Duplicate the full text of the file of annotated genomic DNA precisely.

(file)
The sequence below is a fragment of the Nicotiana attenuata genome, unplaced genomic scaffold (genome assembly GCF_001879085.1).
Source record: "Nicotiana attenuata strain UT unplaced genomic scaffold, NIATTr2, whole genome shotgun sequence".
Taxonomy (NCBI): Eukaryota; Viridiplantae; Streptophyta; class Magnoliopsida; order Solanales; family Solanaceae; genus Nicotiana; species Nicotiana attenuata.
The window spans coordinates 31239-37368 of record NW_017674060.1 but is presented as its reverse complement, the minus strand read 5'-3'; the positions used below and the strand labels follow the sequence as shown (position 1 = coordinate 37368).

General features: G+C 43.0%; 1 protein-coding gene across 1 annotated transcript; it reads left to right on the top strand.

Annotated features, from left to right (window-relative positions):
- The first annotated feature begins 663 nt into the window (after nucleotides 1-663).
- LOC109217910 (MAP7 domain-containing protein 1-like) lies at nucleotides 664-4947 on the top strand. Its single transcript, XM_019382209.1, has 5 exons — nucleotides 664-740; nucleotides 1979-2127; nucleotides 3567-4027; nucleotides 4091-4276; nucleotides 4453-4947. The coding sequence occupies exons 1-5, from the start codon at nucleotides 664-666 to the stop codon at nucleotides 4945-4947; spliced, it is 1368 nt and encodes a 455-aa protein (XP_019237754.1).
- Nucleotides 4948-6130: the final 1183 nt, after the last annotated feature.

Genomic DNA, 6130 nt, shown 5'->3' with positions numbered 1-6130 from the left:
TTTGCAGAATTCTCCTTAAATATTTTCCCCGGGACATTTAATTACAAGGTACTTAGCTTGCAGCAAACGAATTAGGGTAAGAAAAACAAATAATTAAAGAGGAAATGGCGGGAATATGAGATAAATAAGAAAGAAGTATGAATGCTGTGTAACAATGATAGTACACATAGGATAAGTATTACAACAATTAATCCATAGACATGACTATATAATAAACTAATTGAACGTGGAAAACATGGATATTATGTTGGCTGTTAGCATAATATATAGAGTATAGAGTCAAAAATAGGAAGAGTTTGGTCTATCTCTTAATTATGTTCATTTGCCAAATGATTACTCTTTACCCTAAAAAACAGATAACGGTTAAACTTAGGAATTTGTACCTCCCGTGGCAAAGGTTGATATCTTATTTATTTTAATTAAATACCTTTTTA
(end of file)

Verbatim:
The sequence below is a fragment of the Nicotiana attenuata genome, unplaced genomic scaffold (genome assembly GCF_001879085.1).
Source record: "Nicotiana attenuata strain UT unplaced genomic scaffold, NIATTr2, whole genome shotgun sequence".
Taxonomy (NCBI): Eukaryota; Viridiplantae; Streptophyta; class Magnoliopsida; order Solanales; family Solanaceae; genus Nicotiana; species Nicotiana attenuata.
The window spans coordinates 31239-37368 of record NW_017674060.1 but is presented as its reverse complement, the minus strand read 5'-3'; the positions used below and the strand labels follow the sequence as shown (position 1 = coordinate 37368).

General features: G+C 43.0%; 1 protein-coding gene across 1 annotated transcript; it reads left to right on the top strand.

Annotated features, from left to right (window-relative positions):
- The first annotated feature begins 663 nt into the window (after nucleotides 1-663).
- LOC109217910 (MAP7 domain-containing protein 1-like) lies at nucleotides 664-4947 on the top strand. Its single transcript, XM_019382209.1, has 5 exons — nucleotides 664-740; nucleotides 1979-2127; nucleotides 3567-4027; nucleotides 4091-4276; nucleotides 4453-4947. The coding sequence occupies exons 1-5, from the start codon at nucleotides 664-666 to the stop codon at nucleotides 4945-4947; spliced, it is 1368 nt and encodes a 455-aa protein (XP_019237754.1).
- Nucleotides 4948-6130: the final 1183 nt, after the last annotated feature.

Genomic DNA, 6130 nt, shown 5'->3' with positions numbered 1-6130 from the left:
TTTGCAGAATTCTCCTTAAATATTTTCCCCGGGACATTTAATTACAAGGTACTTAGCTTGCAGCAAACGAATTAGGGTAAGAAAAACAAATAATTAAAGAGGAAATGGCGGGAATATGAGATAAATAAGAAAGAAGTATGAATGCTGTGTAACAATGATAGTACACATAGGATAAGTATTACAACAATTAATCCATAGACATGACTATATAATAAACTAATTGAACGTGGAAAACATGGATATTATGTTGGCTGTTAGCATAATATATAGAGTATAGAGTCAAAAATAGGAAGAGTTTGGTCTATCTCTTAATTATGTTCATTTGCCAAATGATTACTCTTTACCCTAAAAAACAGATAACGGTTAAACTTAGGAATTTGTACCTCCCGTGGCAAAGGTTGATATCTTATTTATTTTAATTAAATACCTTTTTA